Macroevolutionary drivers of extinction and quantitative stratigraphy of graptolites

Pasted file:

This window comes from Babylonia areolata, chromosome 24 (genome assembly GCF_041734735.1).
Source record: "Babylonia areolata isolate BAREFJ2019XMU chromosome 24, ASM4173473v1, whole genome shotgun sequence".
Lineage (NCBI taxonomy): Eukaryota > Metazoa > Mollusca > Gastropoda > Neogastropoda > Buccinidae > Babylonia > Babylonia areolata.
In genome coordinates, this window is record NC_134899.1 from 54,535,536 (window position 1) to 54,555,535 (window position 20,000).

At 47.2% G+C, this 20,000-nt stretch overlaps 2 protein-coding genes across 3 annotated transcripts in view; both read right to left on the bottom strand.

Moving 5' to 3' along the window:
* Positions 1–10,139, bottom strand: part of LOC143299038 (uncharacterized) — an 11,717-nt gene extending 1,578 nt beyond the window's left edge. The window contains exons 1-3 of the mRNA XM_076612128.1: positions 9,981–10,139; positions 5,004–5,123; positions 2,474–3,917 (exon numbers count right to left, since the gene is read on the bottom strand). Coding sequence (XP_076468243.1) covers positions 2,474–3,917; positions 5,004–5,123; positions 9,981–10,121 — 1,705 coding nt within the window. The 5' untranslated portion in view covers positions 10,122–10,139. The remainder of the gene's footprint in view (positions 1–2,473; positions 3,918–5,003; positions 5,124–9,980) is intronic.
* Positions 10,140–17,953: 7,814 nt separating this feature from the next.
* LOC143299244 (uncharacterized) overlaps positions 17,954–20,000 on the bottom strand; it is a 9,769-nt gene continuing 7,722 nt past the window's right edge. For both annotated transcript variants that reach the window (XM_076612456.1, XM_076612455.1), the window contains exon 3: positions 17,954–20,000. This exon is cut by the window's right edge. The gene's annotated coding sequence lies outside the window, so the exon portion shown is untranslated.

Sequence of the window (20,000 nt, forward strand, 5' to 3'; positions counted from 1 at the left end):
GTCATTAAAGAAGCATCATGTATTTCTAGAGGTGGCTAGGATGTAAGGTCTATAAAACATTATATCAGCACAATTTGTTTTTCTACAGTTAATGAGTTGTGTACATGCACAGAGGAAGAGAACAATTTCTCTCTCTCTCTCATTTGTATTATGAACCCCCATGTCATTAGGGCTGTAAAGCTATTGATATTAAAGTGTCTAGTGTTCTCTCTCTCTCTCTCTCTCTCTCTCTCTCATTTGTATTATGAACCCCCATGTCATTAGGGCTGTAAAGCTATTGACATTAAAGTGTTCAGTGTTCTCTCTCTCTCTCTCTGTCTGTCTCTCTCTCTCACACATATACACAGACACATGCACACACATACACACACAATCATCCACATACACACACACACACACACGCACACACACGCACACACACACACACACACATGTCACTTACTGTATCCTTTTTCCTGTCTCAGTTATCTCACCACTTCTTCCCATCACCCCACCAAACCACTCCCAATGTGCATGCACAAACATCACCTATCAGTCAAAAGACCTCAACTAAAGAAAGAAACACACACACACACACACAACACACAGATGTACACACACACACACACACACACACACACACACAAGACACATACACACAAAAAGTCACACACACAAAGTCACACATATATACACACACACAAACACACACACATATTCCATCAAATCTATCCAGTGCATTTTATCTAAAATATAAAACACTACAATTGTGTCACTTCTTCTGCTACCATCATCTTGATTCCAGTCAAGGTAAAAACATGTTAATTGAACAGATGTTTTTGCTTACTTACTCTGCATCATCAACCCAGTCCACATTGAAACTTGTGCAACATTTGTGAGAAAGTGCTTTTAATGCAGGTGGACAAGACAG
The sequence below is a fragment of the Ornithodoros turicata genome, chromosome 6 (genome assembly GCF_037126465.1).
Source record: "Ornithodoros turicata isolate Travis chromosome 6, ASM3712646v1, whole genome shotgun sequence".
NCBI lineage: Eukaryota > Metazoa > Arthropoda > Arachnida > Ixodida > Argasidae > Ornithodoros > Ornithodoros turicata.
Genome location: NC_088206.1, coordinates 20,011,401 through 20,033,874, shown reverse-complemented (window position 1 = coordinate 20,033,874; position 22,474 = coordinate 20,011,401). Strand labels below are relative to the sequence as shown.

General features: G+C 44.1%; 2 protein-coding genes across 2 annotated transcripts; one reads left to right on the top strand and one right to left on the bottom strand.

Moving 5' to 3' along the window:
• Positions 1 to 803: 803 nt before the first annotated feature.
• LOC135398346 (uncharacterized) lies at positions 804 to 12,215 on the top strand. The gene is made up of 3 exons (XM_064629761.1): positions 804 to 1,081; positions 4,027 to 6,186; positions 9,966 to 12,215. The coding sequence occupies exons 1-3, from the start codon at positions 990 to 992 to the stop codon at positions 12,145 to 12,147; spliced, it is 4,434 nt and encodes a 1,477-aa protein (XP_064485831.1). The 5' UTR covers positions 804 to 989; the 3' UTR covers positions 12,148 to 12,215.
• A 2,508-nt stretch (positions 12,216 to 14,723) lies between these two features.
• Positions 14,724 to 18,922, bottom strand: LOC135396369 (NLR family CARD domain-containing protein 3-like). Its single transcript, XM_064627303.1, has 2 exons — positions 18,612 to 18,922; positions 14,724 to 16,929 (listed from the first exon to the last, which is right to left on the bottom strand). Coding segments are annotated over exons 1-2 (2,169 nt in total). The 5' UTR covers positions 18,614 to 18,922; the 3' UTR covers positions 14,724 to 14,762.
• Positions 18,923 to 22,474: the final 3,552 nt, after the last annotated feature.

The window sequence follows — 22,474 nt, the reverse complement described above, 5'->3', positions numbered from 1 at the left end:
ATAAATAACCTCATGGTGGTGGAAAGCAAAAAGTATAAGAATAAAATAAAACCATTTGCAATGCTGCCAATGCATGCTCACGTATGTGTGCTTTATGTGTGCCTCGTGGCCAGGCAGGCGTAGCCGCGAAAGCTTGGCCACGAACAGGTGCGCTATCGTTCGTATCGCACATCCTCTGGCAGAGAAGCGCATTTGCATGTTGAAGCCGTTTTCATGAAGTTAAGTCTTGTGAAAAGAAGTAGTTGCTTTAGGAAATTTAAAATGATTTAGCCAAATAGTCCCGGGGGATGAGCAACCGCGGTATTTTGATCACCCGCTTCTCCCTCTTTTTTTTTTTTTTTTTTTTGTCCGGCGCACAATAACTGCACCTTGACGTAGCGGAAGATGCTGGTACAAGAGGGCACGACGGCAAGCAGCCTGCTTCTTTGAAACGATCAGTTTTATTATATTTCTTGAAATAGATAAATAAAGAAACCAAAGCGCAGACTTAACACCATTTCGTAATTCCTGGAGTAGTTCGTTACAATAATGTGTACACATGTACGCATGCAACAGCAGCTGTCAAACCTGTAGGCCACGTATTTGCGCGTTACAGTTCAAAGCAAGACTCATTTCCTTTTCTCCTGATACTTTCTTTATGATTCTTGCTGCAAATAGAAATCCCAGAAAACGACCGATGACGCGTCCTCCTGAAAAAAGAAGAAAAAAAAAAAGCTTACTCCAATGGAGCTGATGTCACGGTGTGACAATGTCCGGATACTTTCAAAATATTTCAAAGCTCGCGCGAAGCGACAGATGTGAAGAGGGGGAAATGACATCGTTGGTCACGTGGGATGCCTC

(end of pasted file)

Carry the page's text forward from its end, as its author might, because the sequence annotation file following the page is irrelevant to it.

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The last few decades have seen rapid expansion of large-scale paleontological databases that have allowed a much more methodologically rigorous approach to macroevolutionary patterns over geologic timescales. Studies have included insights into extinction, speciation, geographic range, ecological diversification, and the effects of climate change among others. However, these databases are heavily biased towards benthic shelly invertebrates, no doubt a reflection of their proportional contribution to the fossil record as a whole. Because of this it has not been clear how general observed patterns are to other groups, particularly planktic organisms which may face very different evolutionary pressures. Here, I examined some common correlates of extinction risk identified previously, apply them to a group of planktic organisms, graptolites, and compare the significance and effect size to results from benthic taxa. Of the properties associated with extinction risk geographic range is the most widely used and consistent. This property can be measured in a variety of ways that may impact results but there is relatively little published literature comparing different methods of measuring geographic range despite its widespread use. I explore how six measures of geographic range respond to changes in sample size as well their utility as correlates of extinction risk in the context of three disparate datasets. Finally, graptolites are of practical use in biostratigraphy and form the bulk of the global geologic timescale for the Ordovician and Silurian periods. Automated techniques have been developed to incorporate ever larger biostratigraphic datasets but the uncertainty in results has been difficult to characterize. I use a graptolite occurrence dataset assembled from the literature to build a novel ordinal composite for the Middle to Late Ordovician with the recently developed Horizon Annealing (HA) technique. From this composite I explore the limits and advantages of HA, with a particular focus on characterizing the uncertainty within and across the solution space of the ordinal composite. Analyses of 1114 graptolite species with general linear models found that all factors commonly associated with extinction risk in benthic taxa were also significant in this planktic clade. However, the magnitude of the effect of geographic range was much lower than typically reported. This is most likely because the relationship between geographic range and extinction risk is non-linear with the greatest gains in extinction risk between taxa with small geographic range values and those with moderate ranges. As graptolites generally have large geographic ranges, even substantial increases in geographic range only provide a modest decrease in extinction risk. Different measures of geographic range also varied substantially in their explanatory power, and unidimensional measures were particularly poor. When the covariance among factors was accounted for by the use of partial least squares regression the strongest correlate of extinction risk was overall commonness, which reflects the interdependent effects of sampling and geographic range. Among analyses overall commonness explained 12-30% of the total variance in extinction risk. Because these two properties reinforce one another they are essentially impossible to disentangle in fossil datasets where the number of occurrences per taxon is typically low. After taking account of the correlation geographic range and sampling, the individual contributions of either variate alone were either very low (<5%) or not significant at all. The second strongest correlates of extinction risk were clade and age cohort, which are strongly correlated in graptolite evolutionary history. These two variates individually explained as much as an additional 18% of the variance. While all individual measures of geographic range were significant correlates of extinction risk in graptolites their individual magnitudes varied substantially. To explore the cause of these differences I examined how six measures of geographic range (minimum spanning tree distance, convex hull area, maximum pairwise great circle distance, latitudinal range, longitudinal range, and equal area cell count) responded to sample size using three datasets: a simulated dataset with two differently shaped distributions of equal area, a fossil dataset of 381 brachiopod genera from the Paleobiology Database, and a set of 1152 modern bird species from the eBird database. Results showed that measures could be classified into two groups based on how their accuracy and precision responded to sampling. Group 1 measures (maximum pairwise distance, latitudinal range, and longitudinal range) rapidly became accurate and precise as sample size increased while Group 2 measures (minimum spanning tree, convex hull, and cell count) became accurate at a much slower rate, with one notable exception. In one of the simulated distributions the convex hull, as expected, became more precise as sample size increased, but unexpectedly, became less accurate at the same time. Group 2 measures also often showed a humped pattern where the lowest precision occurs at low, but not the lowest, sample sizes. This feature reflects the fact that variance at very small sample sizes is limited by either the method (cell count) or clustering of occurrences (minimum spanning tree and convex hull). Whereas the rank order of the value taxon geographic ranges was robust to variation in sample size across all measures, Group 1 measures had lower values at the smallest sample sizes.I further examined the six measures as correlates of extinction risk in the PBDB dataset using both logistic regression and general linear models. Logistic regression of the duration of generic survival beyond their stage of first occurrence showed that all measures of geographic range were significant and relatively robust to differences in how large versus small ranges were classified. General linear models of extinction risk also found that all measures of geographic range were significant but that the magnitude of effects varied significantly. Group 1 measures were relatively poor correlates of extinction risk in comparison to Group 2 measures. The relatively poor performance of Group 1 measures probably reflects that fact that these measure are not able to capture the complex nature of real distributions and because of methodological biases in these measures that make them vulnerable to outlier points and make some values more likely than others. The convex hull also suffers from vulnerability to outlier points and consistently overestimates geographic range. The minimum spanning tree method performs well as a correlate of extinction risk but is computationally expensive while equal area cell count performs even better and is not computationally expensive. For these reasons I advise the use of equal area cell count as a measure of geographic range in most cases, with minimum spanning tree as a supplement if the number of point occurrences is not too great. I also advise against the use of Group 1 measures and CH as measures of geographic range for extinction risk analyses. Finally, although previous automated biostratigraphic methods of ordination have proven powerful, the amount of uncertainty in solutions remains unclear, partially because such characterization is time-consuming. This is especially true for the Horizon Annealing (HA) approach, which uses more data than other methods. I examined how HA performed using a large dataset of 109 stratigraphic sections containing 136 graptolites species, one event bed, and three K-bentonites across 1549 horizons. The resulting composite generally agrees with published biozonations and independently developed composites affirming HA scales up effectively. To test for a previously hypothesized methodological bias (greater influence of first appearances than last appearances on determining the ordination of events in the composite), I ran the solution in reverse but did not find any evidence of this bias in the system. To reduce the initial burn-in time of searching in HA, I tested the use of a quasi-Bayesian scaffolding approach that starts the solution closer to traditional biozonations and found that it did significantly improve the penalty score of the solution, without any apparent bias. I further examined how effective the different ways of mutating the composite solution were at improving the solution during the search procedure. Mutations that allow changes in the spacing of collection levels within sections relative to the composite were much more effective than those that did not. I characterized uncertainty in the solution with three methods (vice, jackknife, and an island search). Vice was the fastest and most conservative measure, and it indicates an uncertainty range of 40 horizons on average, which corresponds to a temporal resolution of ~373 Kya. Finally, I characterized the uncertainty based on differences between three independent runs and found that although the global first and last occurrences of taxa were robust, the position of individual horizons varied more than was implied by any of the within-run uncertainty metrics. This result suggests that using HA composites to test dynamics based on patterns of occurrence within the temporal range of individual taxa should be done with caution. Although the accelerating pace of quantitative approaches to macroevolution have yielded more robust results than was previously possible there are substantial gaps in taxonomic coverage and methodological issues which have often been downplayed. The studies presented here attempt to address some of those issues. First, a large proportion of macroevolutionary studies have been based on patterns in shelly benthic invertebrates and the results then treated as if they apply to all groups of organisms. I demonstrate that while the same factors are often significant between these shelly benthic invertebrates and planktic graptolites the magnitude of relationships vary substantially. These contrasts in magnitude are reflective of the groups’ ecological strategies and can provide further insight into macroevolutionary processes that uniquely effect each one. Therefore, studies should be careful to interpret their results with regard to the ecology of the particular organisms being examined and to not be overly broad in claims about how generalizable a pattern is. Second, the treatment of geographic range in macroevolutionary studies has been inconsistent and the field of macroevolution would be well-served by some standardization. Here I found that unidimensional measures of geographic range, particularly the commonly used maximum pairwise distance, should not be used due to serious biases and limitations. More complex methods, minimum spanning tree distance and equal area cell count, were found to have the most desirable qualities as measures of geographic range and should be used in most macroevolutionary analyses. Finally, the use of ordinal composite built from biostratigraphic data for analyses of turnover, extinction, colonization, or other patterns requires a knowledge of the uncertainty in the system that was lacking. I demonstrated three methods of quantifying uncertainty in an ordinal composite as well as refining search methods that should allow for this powerful approach to be more widely utilized and understood.